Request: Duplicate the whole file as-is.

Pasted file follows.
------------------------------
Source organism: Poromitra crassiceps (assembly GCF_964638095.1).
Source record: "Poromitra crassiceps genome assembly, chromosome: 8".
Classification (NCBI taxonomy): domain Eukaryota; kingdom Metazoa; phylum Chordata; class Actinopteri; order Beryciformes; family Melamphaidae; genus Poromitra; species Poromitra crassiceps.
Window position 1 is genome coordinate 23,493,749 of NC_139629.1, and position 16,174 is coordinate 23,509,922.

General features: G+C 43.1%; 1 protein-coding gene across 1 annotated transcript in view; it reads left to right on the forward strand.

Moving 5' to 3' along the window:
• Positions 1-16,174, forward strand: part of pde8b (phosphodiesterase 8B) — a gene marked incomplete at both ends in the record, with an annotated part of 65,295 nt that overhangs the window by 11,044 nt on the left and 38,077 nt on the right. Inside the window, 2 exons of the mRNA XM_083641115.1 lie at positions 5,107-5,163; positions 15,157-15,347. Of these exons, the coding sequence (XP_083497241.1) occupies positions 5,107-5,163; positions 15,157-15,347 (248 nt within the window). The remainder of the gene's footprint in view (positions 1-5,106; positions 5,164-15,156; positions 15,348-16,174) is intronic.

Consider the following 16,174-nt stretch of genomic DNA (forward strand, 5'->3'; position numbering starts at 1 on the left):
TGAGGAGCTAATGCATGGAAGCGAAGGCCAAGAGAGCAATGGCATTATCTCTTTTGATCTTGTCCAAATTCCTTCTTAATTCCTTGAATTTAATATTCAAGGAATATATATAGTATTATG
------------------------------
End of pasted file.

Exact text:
Source organism: Poromitra crassiceps (assembly GCF_964638095.1).
Source record: "Poromitra crassiceps genome assembly, chromosome: 8".
Classification (NCBI taxonomy): domain Eukaryota; kingdom Metazoa; phylum Chordata; class Actinopteri; order Beryciformes; family Melamphaidae; genus Poromitra; species Poromitra crassiceps.
Window position 1 is genome coordinate 23,493,749 of NC_139629.1, and position 16,174 is coordinate 23,509,922.

General features: G+C 43.1%; 1 protein-coding gene across 1 annotated transcript in view; it reads left to right on the forward strand.

Moving 5' to 3' along the window:
• Positions 1-16,174, forward strand: part of pde8b (phosphodiesterase 8B) — a gene marked incomplete at both ends in the record, with an annotated part of 65,295 nt that overhangs the window by 11,044 nt on the left and 38,077 nt on the right. Inside the window, 2 exons of the mRNA XM_083641115.1 lie at positions 5,107-5,163; positions 15,157-15,347. Of these exons, the coding sequence (XP_083497241.1) occupies positions 5,107-5,163; positions 15,157-15,347 (248 nt within the window). The remainder of the gene's footprint in view (positions 1-5,106; positions 5,164-15,156; positions 15,348-16,174) is intronic.

Consider the following 16,174-nt stretch of genomic DNA (forward strand, 5'->3'; position numbering starts at 1 on the left):
TGAGGAGCTAATGCATGGAAGCGAAGGCCAAGAGAGCAATGGCATTATCTCTTTTGATCTTGTCCAAATTCCTTCTTAATTCCTTGAATTTAATATTCAAGGAATATATATAGTATTATG